President Bush visits Horace Greeley Elementary School in Chicago this morning to highlight tomorrow’s sixth anniversary of the No Child Left Behind Act. Seventy percent of the North Side school’s students are of Hispanic descent, while 92 percent come from low-income families.
Senator Edward Kennedy (D-MA) had an op-ed on the legislation in today’s Washington Post, “How to Fix No Child.” It’s good to see a little acknowledgement of legislation’s accomplishments:
On the plus side, the law demands that all children must benefit — black or white, immigrant or native-born, rich or poor, disabled or not. Before its enactment, only a handful of states monitored the achievement of every group of students in their schools. Today, all 50 states must do that. Across the country, schools are poring over student data to identify weaknesses in instruction and to improve teaching and learning. All schools now measure performance based not on the achievement of their average and above-average students but on their progress in helping below-average students reach high standards as well.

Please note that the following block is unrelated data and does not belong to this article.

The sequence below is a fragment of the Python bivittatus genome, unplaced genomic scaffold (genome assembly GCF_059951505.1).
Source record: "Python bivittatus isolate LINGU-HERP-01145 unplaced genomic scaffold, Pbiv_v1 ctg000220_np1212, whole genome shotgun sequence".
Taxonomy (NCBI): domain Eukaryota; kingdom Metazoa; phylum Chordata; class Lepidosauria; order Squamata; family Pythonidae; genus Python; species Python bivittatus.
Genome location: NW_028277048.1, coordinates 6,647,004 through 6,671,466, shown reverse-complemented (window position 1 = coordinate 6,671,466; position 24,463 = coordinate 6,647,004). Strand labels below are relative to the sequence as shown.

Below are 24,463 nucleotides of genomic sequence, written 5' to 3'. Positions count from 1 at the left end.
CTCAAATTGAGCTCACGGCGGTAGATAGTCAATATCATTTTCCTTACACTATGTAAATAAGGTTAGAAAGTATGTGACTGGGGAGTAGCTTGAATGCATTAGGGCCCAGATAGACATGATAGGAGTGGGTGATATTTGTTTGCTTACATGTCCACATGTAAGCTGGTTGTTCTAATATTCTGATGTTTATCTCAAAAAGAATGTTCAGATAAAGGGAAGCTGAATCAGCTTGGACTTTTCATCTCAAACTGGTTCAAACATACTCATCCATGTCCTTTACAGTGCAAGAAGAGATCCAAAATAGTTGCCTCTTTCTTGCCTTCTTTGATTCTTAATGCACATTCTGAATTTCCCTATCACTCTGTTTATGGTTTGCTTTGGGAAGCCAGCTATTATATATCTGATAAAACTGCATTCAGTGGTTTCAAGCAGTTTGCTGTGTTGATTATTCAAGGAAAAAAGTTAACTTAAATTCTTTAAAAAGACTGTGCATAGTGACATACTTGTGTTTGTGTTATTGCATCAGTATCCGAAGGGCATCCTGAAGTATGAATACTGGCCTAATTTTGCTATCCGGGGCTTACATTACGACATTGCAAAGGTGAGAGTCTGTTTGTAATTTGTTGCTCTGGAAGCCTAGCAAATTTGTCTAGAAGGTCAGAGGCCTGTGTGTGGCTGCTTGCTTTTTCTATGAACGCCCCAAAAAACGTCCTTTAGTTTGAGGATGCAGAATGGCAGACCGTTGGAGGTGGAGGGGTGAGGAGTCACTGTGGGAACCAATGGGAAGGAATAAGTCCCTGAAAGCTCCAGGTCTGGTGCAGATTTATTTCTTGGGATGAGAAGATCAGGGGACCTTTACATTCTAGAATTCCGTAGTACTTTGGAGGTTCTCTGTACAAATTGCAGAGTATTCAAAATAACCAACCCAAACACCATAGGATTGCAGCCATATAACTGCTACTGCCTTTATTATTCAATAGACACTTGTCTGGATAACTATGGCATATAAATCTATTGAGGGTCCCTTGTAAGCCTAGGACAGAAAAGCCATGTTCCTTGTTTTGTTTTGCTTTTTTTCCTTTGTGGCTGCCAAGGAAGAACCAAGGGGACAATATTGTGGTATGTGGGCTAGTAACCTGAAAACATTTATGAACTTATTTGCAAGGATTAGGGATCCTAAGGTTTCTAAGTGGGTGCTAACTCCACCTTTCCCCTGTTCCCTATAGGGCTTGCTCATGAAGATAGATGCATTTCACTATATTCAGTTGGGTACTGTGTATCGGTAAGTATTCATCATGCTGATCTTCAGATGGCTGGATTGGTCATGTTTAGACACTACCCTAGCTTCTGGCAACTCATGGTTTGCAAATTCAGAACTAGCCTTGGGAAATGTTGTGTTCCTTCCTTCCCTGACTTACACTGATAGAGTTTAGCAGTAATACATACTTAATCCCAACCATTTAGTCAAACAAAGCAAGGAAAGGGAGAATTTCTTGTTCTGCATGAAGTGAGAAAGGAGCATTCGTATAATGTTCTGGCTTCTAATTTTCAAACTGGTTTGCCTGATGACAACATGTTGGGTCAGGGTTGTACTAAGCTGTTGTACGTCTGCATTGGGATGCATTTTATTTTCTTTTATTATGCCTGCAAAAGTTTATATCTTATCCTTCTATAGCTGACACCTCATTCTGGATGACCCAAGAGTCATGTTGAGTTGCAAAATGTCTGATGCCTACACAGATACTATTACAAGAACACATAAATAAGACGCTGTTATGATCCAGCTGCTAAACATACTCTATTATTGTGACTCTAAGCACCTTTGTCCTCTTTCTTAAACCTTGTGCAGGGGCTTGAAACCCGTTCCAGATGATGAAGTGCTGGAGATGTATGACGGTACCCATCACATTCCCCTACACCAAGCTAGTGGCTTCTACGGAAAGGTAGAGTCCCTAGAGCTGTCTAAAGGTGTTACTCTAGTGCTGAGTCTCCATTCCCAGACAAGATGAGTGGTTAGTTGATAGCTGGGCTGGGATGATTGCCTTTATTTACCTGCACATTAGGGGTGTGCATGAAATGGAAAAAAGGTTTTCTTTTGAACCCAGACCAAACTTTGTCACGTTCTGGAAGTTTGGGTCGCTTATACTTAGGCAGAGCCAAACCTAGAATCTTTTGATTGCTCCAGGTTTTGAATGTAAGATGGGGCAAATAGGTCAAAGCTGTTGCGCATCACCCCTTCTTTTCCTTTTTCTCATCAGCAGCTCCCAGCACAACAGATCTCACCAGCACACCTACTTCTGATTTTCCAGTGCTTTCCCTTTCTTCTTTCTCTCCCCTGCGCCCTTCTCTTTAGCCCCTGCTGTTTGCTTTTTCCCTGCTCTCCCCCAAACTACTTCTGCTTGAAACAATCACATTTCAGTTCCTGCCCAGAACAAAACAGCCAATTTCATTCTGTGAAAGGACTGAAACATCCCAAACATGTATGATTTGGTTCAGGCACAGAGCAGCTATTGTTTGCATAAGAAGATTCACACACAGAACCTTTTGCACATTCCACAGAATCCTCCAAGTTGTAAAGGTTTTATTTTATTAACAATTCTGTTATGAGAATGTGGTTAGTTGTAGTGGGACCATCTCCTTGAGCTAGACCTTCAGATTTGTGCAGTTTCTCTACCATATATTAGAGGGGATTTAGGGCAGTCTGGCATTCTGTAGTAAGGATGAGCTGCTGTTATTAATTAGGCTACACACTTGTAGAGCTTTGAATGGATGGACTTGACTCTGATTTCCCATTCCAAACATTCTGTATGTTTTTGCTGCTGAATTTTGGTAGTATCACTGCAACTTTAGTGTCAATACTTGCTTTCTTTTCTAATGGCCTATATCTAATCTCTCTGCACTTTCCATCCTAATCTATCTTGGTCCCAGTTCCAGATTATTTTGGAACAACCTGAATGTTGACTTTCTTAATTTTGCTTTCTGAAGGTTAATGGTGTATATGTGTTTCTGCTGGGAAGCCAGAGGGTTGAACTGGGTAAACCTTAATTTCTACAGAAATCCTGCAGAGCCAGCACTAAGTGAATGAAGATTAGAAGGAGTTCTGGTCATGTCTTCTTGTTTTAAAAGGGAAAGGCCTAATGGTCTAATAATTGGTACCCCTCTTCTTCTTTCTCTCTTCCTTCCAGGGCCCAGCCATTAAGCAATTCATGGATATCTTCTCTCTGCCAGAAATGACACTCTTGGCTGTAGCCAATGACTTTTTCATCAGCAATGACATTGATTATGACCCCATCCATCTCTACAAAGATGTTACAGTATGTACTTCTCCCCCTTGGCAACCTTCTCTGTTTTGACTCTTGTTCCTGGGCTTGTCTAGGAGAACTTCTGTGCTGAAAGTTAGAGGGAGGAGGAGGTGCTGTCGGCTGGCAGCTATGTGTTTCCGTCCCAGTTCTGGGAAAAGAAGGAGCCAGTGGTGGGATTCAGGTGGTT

The positive changes are evident in the National Assessment of Educational Progress, better known as “The Nation’s Report Card.” The improvements are still modest, but they’re noticeable, particularly among students who formerly were low achievers. We’re beginning to see a narrowing of the achievement gap between white students and other students.
But ….more federal dollars needed, Kennedy argues.
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